Her need for blood is increasing. She opens up her pet and also has Lucy cut herself so that she can feed from her. How they knew each other isn’t explained but it did strike me that there seemed something deliberate about having one character named Nina (which sounds an awful lot like Mina, and indeed some versions of Dracula change Mina to Nina) and a second called Lucy. Especially as this progressing from drinking one’s own blood to other peoples is a facet of Renfield Syndrome.
Named by Richard Noll after the character from Dracula, Renfield’s Syndrome or Clinical Vampirism is normally found in men but sees a progression from self drinking to craving others' blood, normally with a sexual connotation after puberty. Stephen believes Nina suffers from this though Eisner suggests that schizophrenia or porphyria might be more likely than a ‘dime store novel diagnosis’. Clearly the film maker’s are looking straight to Renfield’s Syndrome, however.
The film works rather well and I loved the ending, which I won't spoil. However some of the reactions just don’t feel natural – especially in that I don’t think Eisner would have kept him working as long as he did. That said, such feelings only occurred to me on thinking about the film, the pace and tension keeps you engrossed in the film. There are also some moments of black humour, a look by Nina back and forth between blender and poodle was darkly humorous – though her actions subsequently were just plain disturbing. This was down to an excellent performance by Jaime Winstone who really came across as a twisted young madam.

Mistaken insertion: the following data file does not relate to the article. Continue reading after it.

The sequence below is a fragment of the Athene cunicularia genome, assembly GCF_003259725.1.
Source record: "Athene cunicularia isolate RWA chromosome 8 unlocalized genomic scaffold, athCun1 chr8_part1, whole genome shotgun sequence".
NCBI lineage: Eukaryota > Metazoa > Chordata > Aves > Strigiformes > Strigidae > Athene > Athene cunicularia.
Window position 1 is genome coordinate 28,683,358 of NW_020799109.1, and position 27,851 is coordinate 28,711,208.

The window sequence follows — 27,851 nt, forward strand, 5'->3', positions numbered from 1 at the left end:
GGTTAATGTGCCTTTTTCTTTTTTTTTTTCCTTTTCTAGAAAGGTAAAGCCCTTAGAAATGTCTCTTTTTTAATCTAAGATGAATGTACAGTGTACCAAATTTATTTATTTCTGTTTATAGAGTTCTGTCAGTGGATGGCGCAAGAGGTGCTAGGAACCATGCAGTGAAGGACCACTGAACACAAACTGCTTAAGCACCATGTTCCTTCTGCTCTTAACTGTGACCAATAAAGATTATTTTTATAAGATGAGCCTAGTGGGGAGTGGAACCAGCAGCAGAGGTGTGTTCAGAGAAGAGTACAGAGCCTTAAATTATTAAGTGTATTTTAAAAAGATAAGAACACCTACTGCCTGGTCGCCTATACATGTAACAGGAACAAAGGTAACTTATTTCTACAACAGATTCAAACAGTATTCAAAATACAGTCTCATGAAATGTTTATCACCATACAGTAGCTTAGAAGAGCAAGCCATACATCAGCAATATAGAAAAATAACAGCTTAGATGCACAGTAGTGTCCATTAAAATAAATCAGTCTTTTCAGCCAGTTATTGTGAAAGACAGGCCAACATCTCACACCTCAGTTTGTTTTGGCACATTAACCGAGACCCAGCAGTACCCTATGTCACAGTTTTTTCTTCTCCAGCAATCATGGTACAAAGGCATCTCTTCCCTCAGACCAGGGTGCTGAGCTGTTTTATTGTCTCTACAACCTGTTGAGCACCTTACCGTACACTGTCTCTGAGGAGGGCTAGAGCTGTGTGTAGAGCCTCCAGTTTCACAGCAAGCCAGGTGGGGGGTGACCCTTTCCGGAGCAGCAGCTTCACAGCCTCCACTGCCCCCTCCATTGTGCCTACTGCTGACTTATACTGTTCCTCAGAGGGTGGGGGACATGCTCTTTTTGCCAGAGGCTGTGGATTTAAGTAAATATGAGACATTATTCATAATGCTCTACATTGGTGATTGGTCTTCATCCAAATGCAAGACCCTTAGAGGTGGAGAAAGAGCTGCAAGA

This was an unusual entry into the vampire genre and it was vampire genre; the craving for blood, the belief that she would be immortal, the almost sexual connotation all suggested as much. It is a shame, therefore, that the US release should have a blatant undead vampire theme for the cover. 6.5 out of 10.
The imdb page is here.
Monday, October 12, 2009
Director: D J Evans